Administration, published by the Institute of Public Administration, has just been re-launched and includes an article by Minister Howlin on ‘Reform of the Public Service’.
COF IDEAS – REINVENTING OUR DEMOCRACY
A NATIONAL DISCUSSION
IN: CROKE PARK, DUBLIN
ON: 26TH MAY
REGISTRATION: 10 AM
Individuals and organizations from the full breadth of civil society will explore new ideas on democracy and share their thinking with each other on how to reinvent our democracy. Register now and join the discussion in Croke Park.
This debate is urgent as economic crisis deepens the fault lines in our already flawed democracy.
Distrust in our local democracy is evident in the refusal to pay the household charge. The power of our national government is subservient to international financial institutions and markets. A democratic deficit is apparent in the negotiation and content of the new European fiscal compact treaty.
Funding cuts to community groups have diminished democracy by limiting their capacity to articulate the interests of those living in poverty and inequality. The limited agenda proposed for the Constitutional Convention exposes the lack of energy in our democracy.
We need a ‘high energy’ democracy if we are to emerge from crisis and flourish as a society. We need a democracy that can raise the temperature of politics, develop alternative social and economic models, and embrace both representative and participative forms of democracy.
JOIN THE NATIONAL DISCUSSION IN DUBLIN ON MAY 26TH 2012
REGISTER NOW ON http://www.claimingourfuture.ie
Posted by David Farrell (March 19, 2012)
Next Workshop on Political Representation Issues
Interested colleagues, including research fellows and students, are warmly invited to attend the first of the McDougall Trust’s 2012 series of lunchtime workshops on political representation issues. Light refreshments (coffee, tea, biscuits, pastries, fruit juice) will be available from 12.45 pm and after the workshop. Please aim to arrive by 12.50 pm.
Tuesday 27 March 2012, 1.00-2.30 pm (with a short break at 1.55 pm):
Zipping, twinning or all women shortlists? Electoral systems and the representation of women
Speakers: Professor Sarah Childs of Bristol University and Dr Rosie Campbell, Birkbeck College, University of London
Chair: Michael Steed, McDougall Trust
Venue: City Temple Conference Centre, Holborn Viaduct, London EC1A 2DE (please note new venue)
Sarah Childs and Rosie Campbell discuss the role that electoral systems play in improving the representation of women in legislatures.
Please register your interest in attending by noon on Monday, 26 March 2012.
Contact point: the Trust’s Executive Secretary, Paul Wilder (telephone: 020 7620 1080, e-mail: email@example.com or post: 6, Chancel Street, London SE1 0UX). Registrants will be sent an email confirming the workshop details. Do check the website for details of future workshops http://www.mcdougall.org.uk/workshops.html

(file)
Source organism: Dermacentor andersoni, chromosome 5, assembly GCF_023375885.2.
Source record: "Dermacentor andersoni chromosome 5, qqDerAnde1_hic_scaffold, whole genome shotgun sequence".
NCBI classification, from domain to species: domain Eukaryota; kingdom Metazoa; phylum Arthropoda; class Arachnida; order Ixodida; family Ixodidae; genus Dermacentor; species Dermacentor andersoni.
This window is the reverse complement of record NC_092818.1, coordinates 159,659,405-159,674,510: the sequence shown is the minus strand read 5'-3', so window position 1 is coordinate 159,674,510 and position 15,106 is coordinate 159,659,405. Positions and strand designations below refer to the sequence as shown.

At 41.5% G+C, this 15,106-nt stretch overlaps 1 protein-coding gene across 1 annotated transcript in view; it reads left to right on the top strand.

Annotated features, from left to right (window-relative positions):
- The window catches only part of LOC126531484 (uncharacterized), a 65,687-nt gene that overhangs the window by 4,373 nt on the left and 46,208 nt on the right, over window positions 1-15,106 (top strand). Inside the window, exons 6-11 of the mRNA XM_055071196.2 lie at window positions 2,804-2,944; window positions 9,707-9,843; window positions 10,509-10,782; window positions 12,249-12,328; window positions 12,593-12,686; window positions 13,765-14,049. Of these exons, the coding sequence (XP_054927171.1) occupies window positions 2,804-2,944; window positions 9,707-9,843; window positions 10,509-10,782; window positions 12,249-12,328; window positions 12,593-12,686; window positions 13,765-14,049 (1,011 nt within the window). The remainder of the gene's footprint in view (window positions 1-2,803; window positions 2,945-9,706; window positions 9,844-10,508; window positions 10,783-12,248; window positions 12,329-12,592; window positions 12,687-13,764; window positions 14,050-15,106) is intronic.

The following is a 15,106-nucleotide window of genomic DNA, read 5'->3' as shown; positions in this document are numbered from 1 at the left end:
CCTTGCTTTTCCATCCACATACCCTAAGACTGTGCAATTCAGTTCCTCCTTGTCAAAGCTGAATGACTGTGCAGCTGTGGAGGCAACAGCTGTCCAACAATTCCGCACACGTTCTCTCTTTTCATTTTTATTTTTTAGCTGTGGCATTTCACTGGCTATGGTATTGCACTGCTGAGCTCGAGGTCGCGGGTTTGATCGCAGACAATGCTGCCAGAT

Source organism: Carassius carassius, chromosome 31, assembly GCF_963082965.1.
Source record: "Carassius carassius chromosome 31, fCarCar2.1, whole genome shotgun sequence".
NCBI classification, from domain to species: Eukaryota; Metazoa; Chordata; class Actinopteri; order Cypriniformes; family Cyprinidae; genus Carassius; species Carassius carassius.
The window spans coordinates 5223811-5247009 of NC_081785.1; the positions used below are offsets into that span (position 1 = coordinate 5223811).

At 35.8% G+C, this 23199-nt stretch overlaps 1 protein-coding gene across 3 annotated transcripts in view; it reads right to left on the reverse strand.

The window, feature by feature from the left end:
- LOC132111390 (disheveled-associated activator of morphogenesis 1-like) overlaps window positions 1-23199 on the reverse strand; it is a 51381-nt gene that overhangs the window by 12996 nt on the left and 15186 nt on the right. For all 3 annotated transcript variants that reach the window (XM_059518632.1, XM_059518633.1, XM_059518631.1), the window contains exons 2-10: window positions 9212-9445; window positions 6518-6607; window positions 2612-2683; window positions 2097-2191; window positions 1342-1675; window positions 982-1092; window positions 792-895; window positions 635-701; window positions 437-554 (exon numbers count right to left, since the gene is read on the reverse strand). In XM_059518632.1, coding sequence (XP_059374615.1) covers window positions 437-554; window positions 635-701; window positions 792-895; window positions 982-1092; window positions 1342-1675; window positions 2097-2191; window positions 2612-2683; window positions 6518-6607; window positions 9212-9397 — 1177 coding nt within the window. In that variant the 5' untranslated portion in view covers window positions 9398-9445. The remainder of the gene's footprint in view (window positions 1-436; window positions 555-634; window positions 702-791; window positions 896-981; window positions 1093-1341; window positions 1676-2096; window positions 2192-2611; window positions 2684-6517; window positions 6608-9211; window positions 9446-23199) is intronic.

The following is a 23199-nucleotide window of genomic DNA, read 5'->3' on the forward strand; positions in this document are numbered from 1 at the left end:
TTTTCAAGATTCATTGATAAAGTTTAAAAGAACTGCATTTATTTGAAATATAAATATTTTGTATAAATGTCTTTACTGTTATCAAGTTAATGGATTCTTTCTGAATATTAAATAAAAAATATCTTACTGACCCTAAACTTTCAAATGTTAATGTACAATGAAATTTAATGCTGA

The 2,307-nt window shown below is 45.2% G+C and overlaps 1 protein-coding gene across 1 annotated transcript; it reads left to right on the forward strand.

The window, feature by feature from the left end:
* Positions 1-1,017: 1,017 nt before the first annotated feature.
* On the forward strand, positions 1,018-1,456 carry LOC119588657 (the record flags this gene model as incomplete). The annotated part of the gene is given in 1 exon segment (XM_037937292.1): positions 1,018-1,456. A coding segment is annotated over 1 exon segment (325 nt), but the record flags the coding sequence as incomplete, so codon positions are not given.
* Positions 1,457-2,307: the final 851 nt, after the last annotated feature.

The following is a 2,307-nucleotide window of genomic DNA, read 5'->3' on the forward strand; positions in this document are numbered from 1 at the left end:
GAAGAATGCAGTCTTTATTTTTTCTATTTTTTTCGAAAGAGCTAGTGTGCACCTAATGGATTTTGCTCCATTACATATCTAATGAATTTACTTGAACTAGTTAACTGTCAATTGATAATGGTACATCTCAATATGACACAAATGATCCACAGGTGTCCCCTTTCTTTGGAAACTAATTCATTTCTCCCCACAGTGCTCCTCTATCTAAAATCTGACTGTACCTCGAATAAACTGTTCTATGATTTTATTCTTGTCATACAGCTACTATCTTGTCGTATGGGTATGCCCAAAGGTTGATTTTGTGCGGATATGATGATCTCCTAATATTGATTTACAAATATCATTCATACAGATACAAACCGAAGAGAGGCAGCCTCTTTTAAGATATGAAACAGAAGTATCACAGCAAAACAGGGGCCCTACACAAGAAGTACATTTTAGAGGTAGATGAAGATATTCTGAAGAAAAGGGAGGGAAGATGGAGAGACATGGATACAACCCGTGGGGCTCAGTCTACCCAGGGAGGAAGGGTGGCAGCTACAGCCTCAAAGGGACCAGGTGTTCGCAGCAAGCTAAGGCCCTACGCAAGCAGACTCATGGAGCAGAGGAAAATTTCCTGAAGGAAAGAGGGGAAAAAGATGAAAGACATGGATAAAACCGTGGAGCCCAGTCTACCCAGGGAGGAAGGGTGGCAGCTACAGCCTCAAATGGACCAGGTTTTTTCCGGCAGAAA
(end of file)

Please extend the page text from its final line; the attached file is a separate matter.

Directions to the City Temple Conference Centre: The nearest underground stations are Chancery Lane (Central line) and Farringdon (Hammersmith & City, Metropolitan Circle lines). City Thameslink mainline station is close by. The area is served by bus routes 8, 17, 25, 45, 46, 63, 242, 341, 521 and 710.
Guest post by R.K. Carty (posted by David Farrell, March 13, 2012)
March 3, 2012 may mark the second most important date in Fianna Fáil history. On the 16th of May 1926, De Valera, Lemass and their gang took a deliberate decision to create a new organization themselves. Now, eighty-six years later, Martin and Dorgan have chosen to act as midwives to a party seeking to be reborn. Continue reading
Posted by David Farrell (March 8, 2012)
The government’s (presumably first) annual report 2012 includes a chapter on political reform, helpfully listing the achievements to date. At first blush, if we take the list purely at face value, it does look impressive enough: Continue reading
Ben Tonra (posted by David Farrell, February 29 2012)
This referendum campaign will have a profoundly different dynamic to those that have gone before. The first point is that this is not an “EU Treaty”. As a result, and according to its own provisions, just 12 of the Eurozone member states need to ratify it before it comes into operation. Thus, unlike all previous European referenda, the rest of Europe does not depend on Irish ratification. We can say ‘no’ – 12 of the rest can say ‘yes’ and the treaty proceeds with Ireland simply left outside its provisions. Continue reading